In the United Kingdom, British archaeologists have made a number of significant discoveries as of late, from the battered remains of King Richard III — found buried beneath a parking lot — to, more recently, a 14th-century burial ground for plague victims in London.
British soil is, in fact, full of traces of the past. And in London, one has to look no farther than the banks of the Thames, the river that runs through the heart of the British capital.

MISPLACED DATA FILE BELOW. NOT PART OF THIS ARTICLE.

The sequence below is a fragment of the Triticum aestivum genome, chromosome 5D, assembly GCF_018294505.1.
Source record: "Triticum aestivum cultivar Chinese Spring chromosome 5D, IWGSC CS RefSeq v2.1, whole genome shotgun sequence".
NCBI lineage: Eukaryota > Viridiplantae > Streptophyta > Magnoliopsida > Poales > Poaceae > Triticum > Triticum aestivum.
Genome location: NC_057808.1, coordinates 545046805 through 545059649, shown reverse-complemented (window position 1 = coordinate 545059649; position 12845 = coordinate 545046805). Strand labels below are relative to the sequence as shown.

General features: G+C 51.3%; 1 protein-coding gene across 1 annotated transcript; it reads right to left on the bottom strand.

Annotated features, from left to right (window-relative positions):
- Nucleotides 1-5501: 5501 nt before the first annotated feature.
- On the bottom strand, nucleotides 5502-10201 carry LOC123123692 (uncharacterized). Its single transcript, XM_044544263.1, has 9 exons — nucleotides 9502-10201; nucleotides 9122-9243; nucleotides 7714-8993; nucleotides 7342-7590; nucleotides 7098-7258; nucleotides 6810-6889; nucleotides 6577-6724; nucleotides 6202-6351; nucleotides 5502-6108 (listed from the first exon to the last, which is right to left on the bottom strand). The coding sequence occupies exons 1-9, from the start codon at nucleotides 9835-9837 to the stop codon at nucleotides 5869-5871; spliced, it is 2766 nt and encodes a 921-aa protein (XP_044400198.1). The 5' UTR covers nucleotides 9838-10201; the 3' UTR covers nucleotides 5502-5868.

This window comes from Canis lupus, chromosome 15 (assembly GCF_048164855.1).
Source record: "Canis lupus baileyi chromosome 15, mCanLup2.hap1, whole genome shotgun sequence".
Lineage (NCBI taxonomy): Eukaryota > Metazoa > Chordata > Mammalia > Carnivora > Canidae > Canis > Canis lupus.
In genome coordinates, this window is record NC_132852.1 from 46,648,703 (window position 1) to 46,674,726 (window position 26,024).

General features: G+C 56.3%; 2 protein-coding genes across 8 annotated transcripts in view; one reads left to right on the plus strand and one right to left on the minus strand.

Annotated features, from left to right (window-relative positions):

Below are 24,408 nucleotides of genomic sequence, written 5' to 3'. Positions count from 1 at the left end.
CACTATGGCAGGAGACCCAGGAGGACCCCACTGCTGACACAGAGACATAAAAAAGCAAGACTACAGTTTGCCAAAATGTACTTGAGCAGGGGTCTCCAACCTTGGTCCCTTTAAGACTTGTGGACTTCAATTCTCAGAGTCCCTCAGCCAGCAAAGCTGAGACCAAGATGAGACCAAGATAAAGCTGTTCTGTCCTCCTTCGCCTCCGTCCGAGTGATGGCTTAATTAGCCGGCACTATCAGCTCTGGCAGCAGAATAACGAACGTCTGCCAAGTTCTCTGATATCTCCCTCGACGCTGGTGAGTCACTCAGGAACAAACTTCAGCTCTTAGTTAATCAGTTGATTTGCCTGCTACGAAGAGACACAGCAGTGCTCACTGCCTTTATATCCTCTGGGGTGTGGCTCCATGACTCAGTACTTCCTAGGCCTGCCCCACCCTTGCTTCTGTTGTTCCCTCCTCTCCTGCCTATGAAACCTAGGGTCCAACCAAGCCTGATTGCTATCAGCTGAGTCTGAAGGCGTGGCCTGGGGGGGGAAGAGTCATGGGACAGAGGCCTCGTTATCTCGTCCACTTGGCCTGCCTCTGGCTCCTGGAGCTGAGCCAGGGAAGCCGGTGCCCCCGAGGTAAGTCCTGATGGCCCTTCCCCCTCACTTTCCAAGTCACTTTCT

On a brisk, windy morning, Mike Woodham walks the water’s edge in search of things humanity has left behind. His method? A metal-detector that emits a steady beep, beep, beep.
“That’s a strong signal,” Woodham says, bending down. “Let’s give that a little dig and see what we got.”
Woodham belongs to a long London tradition of so-called mudlarks who populate the riverbed when the tide is out. Centuries ago, mudlarks scavenged for bits of coal, scrap iron or other items of value. Today, they’re essentially history buffs who scour the Thames for anything that offers a glimpse into London’s past — the Romans founded London on these banks 2,000 years ago. Since then, the Vikings and Normans have set sail from here. And the Thames was a major thoroughfare of the Industrial Revolution.